US 1713858 A
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s N. TEVANDER fl,7l3,858
CLOSURE CAP v Filed Jan. 31, 1927 2 Sheets-Sheet l y 21, 1929- s. N. TEVANDER 1,713,858
' CLOSURE CAP Filed Jan. 51, 1927 2 Sheets-Sheet 2 Patented May 2t, 1922.
SWAN N. TEVANDER, OF HAYWOOD, ILLINOIS.
Application filed January 31, 1927. Serial No. 164,701.
This invention relates to closure caps adapted for containers of various kinds and its object is to provide a cap which may be firmly secured to the neck of the container so as to provide a positive seal which is secured more reliably than by mere friction, but which may be readily removed with a simple tool such as the common type bottle'opener, or in some cases by the insertion of a knife blade or coin between the edge of the cap and a shoulder formed on a container for that purpose. The invention consists in certain features of construction and in the method of producing them, as herein more fully described and illustrated in the drawings and as indicated by the claims.
In the drawings:
Figure 1 is a perspective View of the neck portion of a standard lass milk bottle having a cap embodying t is invention applied thereto. I
Figure 2 is a side elevation in partial axial section showing the bottle neck with the cap at the initial position in the process of ap- 2 plication.
Figure 3 is a view similar to Figure 2 showing the cap fully applied and secured to the bottle neck.
Figure 4 is a view similar to Figure 2 showing a slightly modified form of cap as initially formed and applied.
Figure 5 shows the-samecap as finally secured in place.
Figures 6 and 7 illustrate a further modi- 5 fication in the form of a cap as applied to a bottle neck having no internal shoulder and showing the cap respectively in its initial and final positions.
Figure 8 is a side elevation partly in section showing a cap embodying this invention applied to a metal can, the cap being illustrated in its finally secured sealing position.
Figures 9 and 10 are enlarged detail sections of the cap and container of Figure 8,
showing the cap at initial and intermediate positions in the process of application.
Figure 11 illustrates the cap embodying this invention applied to the reduced spout or neck of the type used for varnish cans and the like.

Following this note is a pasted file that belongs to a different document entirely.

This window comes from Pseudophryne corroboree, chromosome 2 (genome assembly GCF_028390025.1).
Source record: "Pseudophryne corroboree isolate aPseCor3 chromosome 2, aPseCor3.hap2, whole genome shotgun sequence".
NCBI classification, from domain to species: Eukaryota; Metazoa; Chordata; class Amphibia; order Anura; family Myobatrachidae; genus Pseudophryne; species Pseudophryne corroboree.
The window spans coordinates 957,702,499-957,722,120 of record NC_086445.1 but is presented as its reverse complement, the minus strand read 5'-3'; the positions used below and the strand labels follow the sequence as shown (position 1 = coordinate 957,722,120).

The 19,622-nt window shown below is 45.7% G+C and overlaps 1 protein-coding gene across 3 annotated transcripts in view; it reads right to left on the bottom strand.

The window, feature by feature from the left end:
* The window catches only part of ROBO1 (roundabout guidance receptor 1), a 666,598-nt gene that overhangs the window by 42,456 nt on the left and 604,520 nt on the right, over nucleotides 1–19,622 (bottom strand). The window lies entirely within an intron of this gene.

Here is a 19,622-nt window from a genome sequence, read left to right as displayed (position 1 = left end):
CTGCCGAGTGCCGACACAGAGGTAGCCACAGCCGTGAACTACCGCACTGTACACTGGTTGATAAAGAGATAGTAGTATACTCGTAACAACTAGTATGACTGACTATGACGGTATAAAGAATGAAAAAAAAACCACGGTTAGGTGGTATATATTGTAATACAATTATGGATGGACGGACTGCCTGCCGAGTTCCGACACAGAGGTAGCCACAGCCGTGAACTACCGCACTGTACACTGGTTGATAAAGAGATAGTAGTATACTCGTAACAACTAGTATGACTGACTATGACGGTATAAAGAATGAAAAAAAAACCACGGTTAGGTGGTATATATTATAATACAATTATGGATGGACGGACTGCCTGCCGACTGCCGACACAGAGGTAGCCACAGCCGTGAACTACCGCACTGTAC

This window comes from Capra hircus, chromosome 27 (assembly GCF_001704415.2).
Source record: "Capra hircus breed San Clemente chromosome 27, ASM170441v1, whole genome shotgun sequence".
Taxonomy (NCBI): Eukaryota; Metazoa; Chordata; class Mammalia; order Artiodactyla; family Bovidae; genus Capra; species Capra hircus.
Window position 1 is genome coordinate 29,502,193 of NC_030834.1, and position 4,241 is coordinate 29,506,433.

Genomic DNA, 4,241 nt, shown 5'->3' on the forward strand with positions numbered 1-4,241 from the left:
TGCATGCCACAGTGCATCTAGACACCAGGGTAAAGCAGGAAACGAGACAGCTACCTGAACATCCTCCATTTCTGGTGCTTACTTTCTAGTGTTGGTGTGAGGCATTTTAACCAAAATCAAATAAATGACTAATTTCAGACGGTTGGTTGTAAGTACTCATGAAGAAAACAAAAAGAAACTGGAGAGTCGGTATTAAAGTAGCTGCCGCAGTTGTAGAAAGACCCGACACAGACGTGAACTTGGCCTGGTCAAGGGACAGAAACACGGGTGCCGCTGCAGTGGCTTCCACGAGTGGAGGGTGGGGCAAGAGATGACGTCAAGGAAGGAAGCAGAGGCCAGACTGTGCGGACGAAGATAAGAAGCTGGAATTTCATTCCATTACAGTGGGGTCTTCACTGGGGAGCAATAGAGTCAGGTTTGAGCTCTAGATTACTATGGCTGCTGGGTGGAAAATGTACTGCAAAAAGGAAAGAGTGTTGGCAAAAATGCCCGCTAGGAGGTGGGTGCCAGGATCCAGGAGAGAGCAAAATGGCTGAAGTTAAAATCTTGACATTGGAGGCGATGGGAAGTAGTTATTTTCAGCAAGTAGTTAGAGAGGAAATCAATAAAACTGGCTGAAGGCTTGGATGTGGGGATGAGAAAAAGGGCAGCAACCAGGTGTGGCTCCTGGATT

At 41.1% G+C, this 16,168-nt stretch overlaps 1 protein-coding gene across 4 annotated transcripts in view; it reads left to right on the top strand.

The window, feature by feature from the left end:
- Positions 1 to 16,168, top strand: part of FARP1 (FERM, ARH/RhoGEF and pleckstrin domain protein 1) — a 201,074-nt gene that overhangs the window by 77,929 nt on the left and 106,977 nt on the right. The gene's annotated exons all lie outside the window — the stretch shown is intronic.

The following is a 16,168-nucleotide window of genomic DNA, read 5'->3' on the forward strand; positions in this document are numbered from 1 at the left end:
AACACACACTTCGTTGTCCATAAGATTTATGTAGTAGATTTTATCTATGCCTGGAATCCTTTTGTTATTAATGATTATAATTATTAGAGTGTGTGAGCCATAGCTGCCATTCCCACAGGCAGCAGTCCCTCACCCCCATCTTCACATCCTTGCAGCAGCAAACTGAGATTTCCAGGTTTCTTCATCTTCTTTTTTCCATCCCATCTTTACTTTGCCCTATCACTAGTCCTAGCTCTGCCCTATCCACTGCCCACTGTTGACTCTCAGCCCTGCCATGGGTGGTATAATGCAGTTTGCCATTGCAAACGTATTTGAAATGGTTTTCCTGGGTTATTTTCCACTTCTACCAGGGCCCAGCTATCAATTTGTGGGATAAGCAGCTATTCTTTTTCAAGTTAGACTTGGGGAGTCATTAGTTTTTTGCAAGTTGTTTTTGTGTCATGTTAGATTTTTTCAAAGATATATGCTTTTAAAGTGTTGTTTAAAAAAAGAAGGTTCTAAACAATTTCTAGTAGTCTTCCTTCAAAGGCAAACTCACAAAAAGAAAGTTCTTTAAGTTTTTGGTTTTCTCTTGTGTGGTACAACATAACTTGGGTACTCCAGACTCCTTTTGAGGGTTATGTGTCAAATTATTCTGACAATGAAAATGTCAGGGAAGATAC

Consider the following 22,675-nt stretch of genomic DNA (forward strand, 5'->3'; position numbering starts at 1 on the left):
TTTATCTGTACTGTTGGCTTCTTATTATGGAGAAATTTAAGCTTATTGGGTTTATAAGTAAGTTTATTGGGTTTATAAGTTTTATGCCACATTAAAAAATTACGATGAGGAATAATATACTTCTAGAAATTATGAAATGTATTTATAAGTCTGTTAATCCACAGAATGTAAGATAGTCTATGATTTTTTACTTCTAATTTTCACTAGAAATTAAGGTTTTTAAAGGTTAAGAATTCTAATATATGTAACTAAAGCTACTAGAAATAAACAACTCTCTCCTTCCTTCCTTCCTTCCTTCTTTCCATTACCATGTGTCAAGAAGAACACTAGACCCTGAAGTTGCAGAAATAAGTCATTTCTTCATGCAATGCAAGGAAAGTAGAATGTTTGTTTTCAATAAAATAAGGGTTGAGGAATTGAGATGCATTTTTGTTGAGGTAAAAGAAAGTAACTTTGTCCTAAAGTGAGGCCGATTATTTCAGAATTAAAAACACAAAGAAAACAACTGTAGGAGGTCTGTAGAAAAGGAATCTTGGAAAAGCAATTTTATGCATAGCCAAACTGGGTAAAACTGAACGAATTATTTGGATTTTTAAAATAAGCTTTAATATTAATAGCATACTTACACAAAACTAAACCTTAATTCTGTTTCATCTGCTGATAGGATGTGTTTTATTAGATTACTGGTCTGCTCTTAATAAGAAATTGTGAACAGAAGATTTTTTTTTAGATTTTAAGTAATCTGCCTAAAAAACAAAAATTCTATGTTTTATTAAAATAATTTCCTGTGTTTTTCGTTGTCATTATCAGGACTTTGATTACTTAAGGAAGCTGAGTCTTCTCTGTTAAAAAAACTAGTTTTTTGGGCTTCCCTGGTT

Figure 12 is a vertical axial section illustrating somewhat diagrammatically the forming means for securing a cap in accordance with this invention.
Figure 13 is a transverse section taken substantially as illustrated at line, 13-13, on Figure 12.
Figures 1 to 7 illustrate a cap embodying this invention and preferably formed of sheet metal as applied to the typical glass milk bottle in'common use and as replacing the usual paper closure cap commonly employed. The neck, 1, of the bottle, as shown in Figures 1, 2 and 3, is formed with a thickened or beaded portion, 2, at its upper end having a maximum diameter at 3, and tapering or narrowing downwardly therefrom as at 4. Usually the bottle neck is formed with a counterbore, 5, which provides an upwardly facing shoulder, 6, against which the usual paper sealing cap is inserted.
The closure cap shown in Figures 1, 2 and 3 comprises an annular portion, 10, surrounding a circular depression, 11, the latter being dimensioned to seat against the shoulder, 6, when the annular portion, 10, is seated against the end of the bottle neck. The cap has a skirt or flange, 12, whose lower edge is shown in Figure 2 as initially formed, so that it fits loosely around the narrowing part, 4, of the bottle neck, but when the parts, 10 and 11, have been properly seated, this flared skirt is compressed by suitable dies so that segmental portions of it fit snugly around the narrowed part, 4, of the bottle neck, while the excess of material between these segmental portions is forced outwardly forming doubled projections as seen at 13, in Figures 1 and 3. This engagement of the gathered flange, 12, with the downwardly tapering part, 4, tends to draw the top portions, 10 and 11, of the cap downwardly against the upper edge of the bottle neck and its shoulder, 6, respectively, forming a reliable seal and at the same time securing the cap against 95 accidental removal. Preferably a sealing or packing ring, 14, of some compressible material such as waxed paper is secured against the under surface of the annular part, 10, for contact with the upper edge of the bottle neck, and to hold this sealing ring in place prior to application of the cap to the bottle, the flange may be formed with an inwardly projecting bead, 15, which extends toward the depression, 11, and narrows the 105 annular groove in which the ring, 14, is contained, so that the latter will not drop; out of this space. The gathering of the skirt, 10, around the'tapered portion, 4, of the bottle neck, of course draws the sealing ring, 14, 11
into firm contact with the upper edge of the bottle neck, insuring perfect retention of the contents.
Figures 4 and 5 illustrate a very similar construction except that the sealing ring is omitted and the contact of the cap with the end of the bottle neck and with the shoulder, 6 is relied upon for the sealing function. In fact, the inner shoulder of the bottle neck may be omitted entirely as shown in Figures 6 and 7, and the circular depression in the cap may be formed as an annular head, 11", so that when drawn down into position as shown in Figure 7, it snugly engages against the inner edge of the bottle mouth and thus supplements the contact of the annular part, 10, with the end surface of the neck.